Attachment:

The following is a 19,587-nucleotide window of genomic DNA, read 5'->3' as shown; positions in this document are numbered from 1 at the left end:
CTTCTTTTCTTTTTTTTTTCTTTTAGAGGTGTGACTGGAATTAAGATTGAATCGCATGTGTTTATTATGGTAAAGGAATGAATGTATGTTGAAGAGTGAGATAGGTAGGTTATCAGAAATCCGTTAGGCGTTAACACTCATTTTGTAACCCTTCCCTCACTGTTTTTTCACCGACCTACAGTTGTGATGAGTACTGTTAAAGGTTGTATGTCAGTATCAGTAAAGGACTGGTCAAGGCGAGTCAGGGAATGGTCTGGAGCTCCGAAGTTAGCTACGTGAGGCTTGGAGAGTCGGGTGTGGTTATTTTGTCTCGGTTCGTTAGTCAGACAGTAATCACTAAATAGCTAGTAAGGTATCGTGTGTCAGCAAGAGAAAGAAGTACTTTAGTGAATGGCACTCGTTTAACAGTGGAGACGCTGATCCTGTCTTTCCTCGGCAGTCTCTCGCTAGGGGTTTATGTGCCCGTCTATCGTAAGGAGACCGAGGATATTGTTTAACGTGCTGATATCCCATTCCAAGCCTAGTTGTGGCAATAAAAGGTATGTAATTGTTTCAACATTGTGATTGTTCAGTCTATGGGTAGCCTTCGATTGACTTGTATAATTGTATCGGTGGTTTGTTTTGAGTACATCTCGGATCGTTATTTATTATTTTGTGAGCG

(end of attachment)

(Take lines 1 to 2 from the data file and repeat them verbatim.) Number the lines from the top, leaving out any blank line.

The following is a 19,587-nucleotide window of genomic DNA, read 5'->3' as shown; positions in this document are numbered from 1 at the left end:
CTTCTTTTCTTTTTTTTTTCTTTTAGAGGTGTGACTGGAATTAAGATTGAATCGCATGTGTTTATTATGGTAAAGGAATGAATGTATGTTGAAGAGTGAGATAGGTAGGTTATCAGAAATCCGTTAGGCGTTAACACTCATTTTGTAACCCTTCCCTCACTGTTTTTTCACCGACCTACAGTTGTGATGAGTACTGTTAAAGGTTGTATGTCAGTATCAGTAAAGGACTGGTCAAGGCGAGTCAGGGAATGGTCTGGAGCTCCGAAGTTAGCTACGTGAGGCTTGGAGAGTCGGGTGTGGTTATTTTGTCTCGGTTCGTTAGTCAGACAGTAATCACTAAATAGCTAGTAAGGTATCGTGTGTCAGCAAGAGAAAGAAGTACTTTAGTGAATGGCACTCGTTTAACAGTGGAGACGCTGATCCTGTCTTTCCTCGGCAGTCTCTCGCTAGGGGTTTATGTGCCCGTCTATCGTAAGGAGACCGAGGATATTGTTTAACGTGCTGATATCCCATTCCAAGCCTAGTTGTGGCAATAAAAGGTATGTAATTGTTTCAACATTGTGATTGTTCAGTCTATGGGTAGCCTTCGATTGACTTGTATAATTGTATCGGTGGTTTGTTTTGAGTACATCTCGGATCGTTATTTATTATTTTGTGAGCG